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Somehow Kamala Harris will have to run for president without Bill O’Reilly’s endorsement

@BillOReilly/Twitter

The Democratic presidential hopeful’s staffer doesn’t seem too concerned.

A staffer for Sen. Kamala Harris (D-Calif.) made a quip after right-wing pundit Bill O’Reilly tweeted that the senator would not get his vote should she become the Democratic nominee for president in 2020.

Lily Adams, the communications director for Harris—who announced her bid for the presidency on Monday—spotted O’Reilly’s tweet on Monday night and fired back at him for his apparent disapproval of the senator’s remarks during the confirmation hearings for Supreme Court Justice Brett Kavanaugh.

“Full steam ahead on 2020–Kamala Harris announced she will run today. She denied Brett Kavanaugh due process in front of the nation, and in so doing has lost my vote. I could not imagine any American for somebody who does not believe in due process,” he wrote on Twitter on Monday evening.

Given that O’Reilly has long been known for his right-wing views, it seems unlikely that he would support Harris’s campaign. It appears that Adams felt similarly.

“Somehow, we will soldier on,” she wrote, posting a screenshot of O’Reilly’s tweet.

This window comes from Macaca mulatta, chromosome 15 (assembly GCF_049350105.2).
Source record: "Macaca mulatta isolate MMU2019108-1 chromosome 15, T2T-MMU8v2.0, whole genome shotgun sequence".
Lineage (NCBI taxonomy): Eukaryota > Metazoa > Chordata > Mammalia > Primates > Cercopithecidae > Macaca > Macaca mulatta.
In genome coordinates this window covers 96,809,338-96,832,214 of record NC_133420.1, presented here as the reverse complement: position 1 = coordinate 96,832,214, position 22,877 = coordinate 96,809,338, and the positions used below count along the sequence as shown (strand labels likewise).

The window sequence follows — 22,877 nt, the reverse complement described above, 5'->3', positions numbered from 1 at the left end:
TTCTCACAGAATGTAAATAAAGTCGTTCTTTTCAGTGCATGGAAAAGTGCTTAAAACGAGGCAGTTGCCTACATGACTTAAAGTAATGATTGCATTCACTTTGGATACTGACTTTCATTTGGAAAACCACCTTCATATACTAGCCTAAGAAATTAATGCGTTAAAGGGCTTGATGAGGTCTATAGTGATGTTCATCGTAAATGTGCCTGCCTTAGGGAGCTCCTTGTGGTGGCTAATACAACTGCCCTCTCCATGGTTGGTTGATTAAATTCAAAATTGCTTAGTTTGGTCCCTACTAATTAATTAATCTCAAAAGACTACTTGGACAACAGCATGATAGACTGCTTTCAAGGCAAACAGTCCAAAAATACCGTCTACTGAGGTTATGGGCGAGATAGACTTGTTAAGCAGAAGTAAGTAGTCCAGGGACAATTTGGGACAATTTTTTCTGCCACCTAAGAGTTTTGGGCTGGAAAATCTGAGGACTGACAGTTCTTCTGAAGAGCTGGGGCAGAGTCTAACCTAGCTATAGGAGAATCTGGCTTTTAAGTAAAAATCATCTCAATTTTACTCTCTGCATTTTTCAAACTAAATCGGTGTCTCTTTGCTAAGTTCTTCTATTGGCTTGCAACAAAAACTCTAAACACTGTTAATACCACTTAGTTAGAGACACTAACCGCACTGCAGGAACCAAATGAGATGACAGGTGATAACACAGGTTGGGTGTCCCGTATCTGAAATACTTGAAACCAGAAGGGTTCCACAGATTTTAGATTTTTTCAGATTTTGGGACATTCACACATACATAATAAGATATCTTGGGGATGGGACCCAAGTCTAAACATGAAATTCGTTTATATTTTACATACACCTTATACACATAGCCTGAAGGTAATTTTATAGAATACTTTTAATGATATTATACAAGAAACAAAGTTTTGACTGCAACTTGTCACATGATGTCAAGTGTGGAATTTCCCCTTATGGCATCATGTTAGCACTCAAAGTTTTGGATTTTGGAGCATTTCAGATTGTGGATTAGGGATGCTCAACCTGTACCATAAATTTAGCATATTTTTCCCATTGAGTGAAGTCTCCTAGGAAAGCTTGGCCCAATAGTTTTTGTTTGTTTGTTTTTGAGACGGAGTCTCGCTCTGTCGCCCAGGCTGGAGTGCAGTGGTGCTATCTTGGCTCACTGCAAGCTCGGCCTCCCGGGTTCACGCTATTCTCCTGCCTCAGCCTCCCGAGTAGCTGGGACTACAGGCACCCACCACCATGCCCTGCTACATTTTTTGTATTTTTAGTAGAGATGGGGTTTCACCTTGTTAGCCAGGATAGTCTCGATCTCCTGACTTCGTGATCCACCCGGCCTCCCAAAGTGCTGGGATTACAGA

Other people on Twitter had similar sentiments as Adams.

What O’Reilly is claiming about due process is unclear as well, since Kavanaugh had a hearing on his nomination, which was voted on by the Senate.

Harris is the latest in a number of high profile Democrats who have announced their presidential ambitions in recent weeks.

Sen. Kirsten Gillibrand (D-N.Y.), Rep. Tulsi Gabbard (D-Hawaii), and Sen. Elizabeth Warren (D-Mass.)—among others—have also announced they will run in the Democratic primary to challenge President Donald Trump.

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Andrew Wyrich

Andrew Wyrich

Andrew Wyrich is a politics staff writer for the Daily Dot, covering the intersection of politics and the internet. Andrew has written for USA Today, NorthJersey.com, and other newspapers and websites. His work has been recognized by the Society of the Silurians, Investigative Reporters & Editors (IRE), and the Society of Professional Journalists (SPJ).